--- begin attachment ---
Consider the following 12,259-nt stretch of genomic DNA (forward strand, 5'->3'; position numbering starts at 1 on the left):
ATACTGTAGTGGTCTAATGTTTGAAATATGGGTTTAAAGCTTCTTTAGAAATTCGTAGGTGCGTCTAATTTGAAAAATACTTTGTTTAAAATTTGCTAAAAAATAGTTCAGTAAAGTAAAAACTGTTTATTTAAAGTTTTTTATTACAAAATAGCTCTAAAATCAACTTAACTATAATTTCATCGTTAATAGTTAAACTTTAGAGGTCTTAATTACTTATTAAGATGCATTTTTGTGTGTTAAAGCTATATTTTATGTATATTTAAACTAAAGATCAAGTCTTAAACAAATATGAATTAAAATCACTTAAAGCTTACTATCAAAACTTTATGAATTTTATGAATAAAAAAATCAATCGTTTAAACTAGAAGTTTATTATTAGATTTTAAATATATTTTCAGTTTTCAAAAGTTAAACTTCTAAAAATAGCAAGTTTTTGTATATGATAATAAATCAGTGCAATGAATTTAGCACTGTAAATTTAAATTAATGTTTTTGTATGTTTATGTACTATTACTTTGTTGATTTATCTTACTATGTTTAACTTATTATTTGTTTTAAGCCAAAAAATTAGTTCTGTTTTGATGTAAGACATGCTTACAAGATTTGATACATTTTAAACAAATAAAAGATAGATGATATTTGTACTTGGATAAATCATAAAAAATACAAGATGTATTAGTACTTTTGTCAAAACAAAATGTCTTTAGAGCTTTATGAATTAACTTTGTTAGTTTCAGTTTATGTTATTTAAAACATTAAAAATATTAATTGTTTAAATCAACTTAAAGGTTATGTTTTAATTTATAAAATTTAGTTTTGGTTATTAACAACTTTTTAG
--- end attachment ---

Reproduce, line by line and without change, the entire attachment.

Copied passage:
Consider the following 12,259-nt stretch of genomic DNA (forward strand, 5'->3'; position numbering starts at 1 on the left):
ATACTGTAGTGGTCTAATGTTTGAAATATGGGTTTAAAGCTTCTTTAGAAATTCGTAGGTGCGTCTAATTTGAAAAATACTTTGTTTAAAATTTGCTAAAAAATAGTTCAGTAAAGTAAAAACTGTTTATTTAAAGTTTTTTATTACAAAATAGCTCTAAAATCAACTTAACTATAATTTCATCGTTAATAGTTAAACTTTAGAGGTCTTAATTACTTATTAAGATGCATTTTTGTGTGTTAAAGCTATATTTTATGTATATTTAAACTAAAGATCAAGTCTTAAACAAATATGAATTAAAATCACTTAAAGCTTACTATCAAAACTTTATGAATTTTATGAATAAAAAAATCAATCGTTTAAACTAGAAGTTTATTATTAGATTTTAAATATATTTTCAGTTTTCAAAAGTTAAACTTCTAAAAATAGCAAGTTTTTGTATATGATAATAAATCAGTGCAATGAATTTAGCACTGTAAATTTAAATTAATGTTTTTGTATGTTTATGTACTATTACTTTGTTGATTTATCTTACTATGTTTAACTTATTATTTGTTTTAAGCCAAAAAATTAGTTCTGTTTTGATGTAAGACATGCTTACAAGATTTGATACATTTTAAACAAATAAAAGATAGATGATATTTGTACTTGGATAAATCATAAAAAATACAAGATGTATTAGTACTTTTGTCAAAACAAAATGTCTTTAGAGCTTTATGAATTAACTTTGTTAGTTTCAGTTTATGTTATTTAAAACATTAAAAATATTAATTGTTTAAATCAACTTAAAGGTTATGTTTTAATTTATAAAATTTAGTTTTGGTTATTAACAACTTTTTAG